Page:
Nestled in the heart of France is the great Vercors range, a beautiful red and grey limestone high plateau whose smooth rhythm is interspersed with steep to overhanging cliffs, sometimes reaching 500m in height.

I had visited this place only once on my way to the Verdon – another world class climber’s destination – further south of France and swore then that I would be back for more, but I also wondered why I hadn’t been there before; Presles is only 3 hours away from my home in Chamonix and I had heard so much about it through my parents who had climbed there a lot back in the ’70s. In fact, they had met there when my mom worked on a farm and owned a cow with a friend. My dad had suffered a climbing injury and went there to rest and swooped my mom off her feet. He took her climbing on the beautiful cliffs of Presles and she was instantly sold, both on climbing and on my Dad.

With beautiful yet cool weather in Presles mid-may, I headed down there with Geoff Unger, a fellow guide who also lives in Chamonix. We started the trip with a lovely meal with my friend Philippe Brass and his wife Claire in the little town of Pont En Royan, where house hang high above the river. I wanted to thank him for all the beta he had given me for our trip to Jordan back in February. Philippe is also a guide and the author of the guidebook for Presles. We were in luck since every night we were able to tell him what type of route we were looking for and he gave us a selection of the best routes matching our criteria.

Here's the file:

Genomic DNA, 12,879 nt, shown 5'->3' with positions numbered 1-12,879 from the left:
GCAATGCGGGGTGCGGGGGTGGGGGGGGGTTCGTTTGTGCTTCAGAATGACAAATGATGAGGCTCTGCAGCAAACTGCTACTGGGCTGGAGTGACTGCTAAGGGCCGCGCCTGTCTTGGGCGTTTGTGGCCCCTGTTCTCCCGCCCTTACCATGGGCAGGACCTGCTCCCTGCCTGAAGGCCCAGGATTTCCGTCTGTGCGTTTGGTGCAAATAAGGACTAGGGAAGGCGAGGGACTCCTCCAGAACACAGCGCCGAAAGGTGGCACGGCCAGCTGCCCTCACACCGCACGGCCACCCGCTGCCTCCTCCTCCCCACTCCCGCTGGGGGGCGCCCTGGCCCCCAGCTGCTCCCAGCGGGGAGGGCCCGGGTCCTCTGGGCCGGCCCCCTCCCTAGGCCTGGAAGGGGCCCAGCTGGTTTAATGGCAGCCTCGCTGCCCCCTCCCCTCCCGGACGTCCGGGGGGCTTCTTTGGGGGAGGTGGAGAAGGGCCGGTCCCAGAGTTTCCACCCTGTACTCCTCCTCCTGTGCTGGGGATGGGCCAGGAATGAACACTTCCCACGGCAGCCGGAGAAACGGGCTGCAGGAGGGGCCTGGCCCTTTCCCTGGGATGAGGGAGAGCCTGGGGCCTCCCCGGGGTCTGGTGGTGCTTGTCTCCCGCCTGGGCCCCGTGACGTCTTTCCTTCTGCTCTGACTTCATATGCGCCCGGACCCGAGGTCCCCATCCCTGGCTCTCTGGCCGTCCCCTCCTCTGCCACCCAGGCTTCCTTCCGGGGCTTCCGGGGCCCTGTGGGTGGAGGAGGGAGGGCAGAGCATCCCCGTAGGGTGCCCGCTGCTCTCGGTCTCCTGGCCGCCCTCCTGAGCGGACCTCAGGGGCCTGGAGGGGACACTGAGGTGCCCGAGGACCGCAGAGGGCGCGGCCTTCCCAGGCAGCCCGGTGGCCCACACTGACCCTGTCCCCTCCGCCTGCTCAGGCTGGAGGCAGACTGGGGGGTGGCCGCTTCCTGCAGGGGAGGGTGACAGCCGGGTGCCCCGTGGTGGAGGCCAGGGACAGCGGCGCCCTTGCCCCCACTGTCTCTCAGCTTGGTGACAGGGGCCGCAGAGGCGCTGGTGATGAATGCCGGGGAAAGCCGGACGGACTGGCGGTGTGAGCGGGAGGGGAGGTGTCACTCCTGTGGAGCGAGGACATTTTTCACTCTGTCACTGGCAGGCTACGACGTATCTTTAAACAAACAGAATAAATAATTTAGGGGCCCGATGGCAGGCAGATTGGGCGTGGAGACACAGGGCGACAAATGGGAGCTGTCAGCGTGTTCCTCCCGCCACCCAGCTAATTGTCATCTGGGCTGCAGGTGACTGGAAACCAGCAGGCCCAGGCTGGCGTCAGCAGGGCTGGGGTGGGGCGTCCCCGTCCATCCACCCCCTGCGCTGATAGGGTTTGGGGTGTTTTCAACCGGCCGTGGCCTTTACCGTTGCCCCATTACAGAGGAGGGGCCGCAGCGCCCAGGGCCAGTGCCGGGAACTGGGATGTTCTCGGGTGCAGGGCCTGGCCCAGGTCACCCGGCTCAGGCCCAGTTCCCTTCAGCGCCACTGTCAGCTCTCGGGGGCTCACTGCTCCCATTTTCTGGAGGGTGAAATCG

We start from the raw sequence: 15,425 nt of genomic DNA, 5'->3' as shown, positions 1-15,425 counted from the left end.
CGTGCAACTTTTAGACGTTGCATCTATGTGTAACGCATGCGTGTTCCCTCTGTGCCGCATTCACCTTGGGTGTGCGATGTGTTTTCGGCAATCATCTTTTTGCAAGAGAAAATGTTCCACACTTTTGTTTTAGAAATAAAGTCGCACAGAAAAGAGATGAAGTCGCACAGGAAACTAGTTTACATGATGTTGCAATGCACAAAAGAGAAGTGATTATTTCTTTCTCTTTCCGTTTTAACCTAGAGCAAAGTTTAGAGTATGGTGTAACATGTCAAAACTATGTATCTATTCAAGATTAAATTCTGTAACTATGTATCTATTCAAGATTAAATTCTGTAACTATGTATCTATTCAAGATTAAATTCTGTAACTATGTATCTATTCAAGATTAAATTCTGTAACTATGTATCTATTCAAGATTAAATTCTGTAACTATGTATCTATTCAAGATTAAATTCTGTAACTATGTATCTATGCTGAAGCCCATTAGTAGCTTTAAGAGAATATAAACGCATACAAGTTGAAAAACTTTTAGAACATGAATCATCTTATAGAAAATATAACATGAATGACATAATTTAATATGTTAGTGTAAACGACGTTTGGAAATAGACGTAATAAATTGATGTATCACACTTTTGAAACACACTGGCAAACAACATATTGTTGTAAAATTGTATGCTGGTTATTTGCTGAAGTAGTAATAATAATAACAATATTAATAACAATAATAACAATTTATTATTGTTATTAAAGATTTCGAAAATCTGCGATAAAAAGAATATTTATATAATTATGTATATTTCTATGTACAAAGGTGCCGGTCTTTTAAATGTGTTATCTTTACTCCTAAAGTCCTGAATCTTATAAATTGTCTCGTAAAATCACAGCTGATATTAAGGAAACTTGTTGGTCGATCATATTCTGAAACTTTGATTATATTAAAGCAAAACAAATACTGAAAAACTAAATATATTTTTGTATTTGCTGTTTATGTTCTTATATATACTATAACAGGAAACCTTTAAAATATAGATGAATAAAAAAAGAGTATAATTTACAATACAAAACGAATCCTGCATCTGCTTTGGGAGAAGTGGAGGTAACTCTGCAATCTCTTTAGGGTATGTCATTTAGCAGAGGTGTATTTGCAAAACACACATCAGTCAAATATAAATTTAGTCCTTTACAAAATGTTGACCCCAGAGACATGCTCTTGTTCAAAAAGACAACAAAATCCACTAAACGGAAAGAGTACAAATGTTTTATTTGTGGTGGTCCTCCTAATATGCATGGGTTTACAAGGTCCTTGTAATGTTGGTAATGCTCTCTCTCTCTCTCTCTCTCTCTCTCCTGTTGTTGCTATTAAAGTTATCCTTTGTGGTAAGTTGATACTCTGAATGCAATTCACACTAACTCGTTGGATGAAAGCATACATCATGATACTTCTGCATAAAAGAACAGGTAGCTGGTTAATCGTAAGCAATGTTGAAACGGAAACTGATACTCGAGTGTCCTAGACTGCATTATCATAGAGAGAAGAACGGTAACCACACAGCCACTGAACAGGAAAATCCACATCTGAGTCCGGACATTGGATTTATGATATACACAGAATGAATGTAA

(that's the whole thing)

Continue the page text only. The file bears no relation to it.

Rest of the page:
We spent three days there climbing some amazingly steep and features limestone, offering anything from cracks to “goutte d’eau” (read water drops, which are tiny tip size holes formed by water dropplets), to slabs to overhangs, etc. We climbed two sport multipitch routes: Doigts de Passion (5.11d) and TopoManiak (5.11a) and a trad climb: Les Cons qui s’adorent (5.12a).

At the end of the three days, our skin was raw, our feet hurt so badly that it was painful to even stand on footholds and it was time for us to head back to Chamonix, where work was awaiting both of us. As always on trips, I was grateful for the simplicity of our lifestyle during this little climbing holiday: waking up, deciding on a route, having breakfast, getting to the climb, climbing a beautiful and memorable route, going back to our friends for delicious home cooked meals and great conversations around a nice bottle of wine… Ah, the life!

See pictures here:


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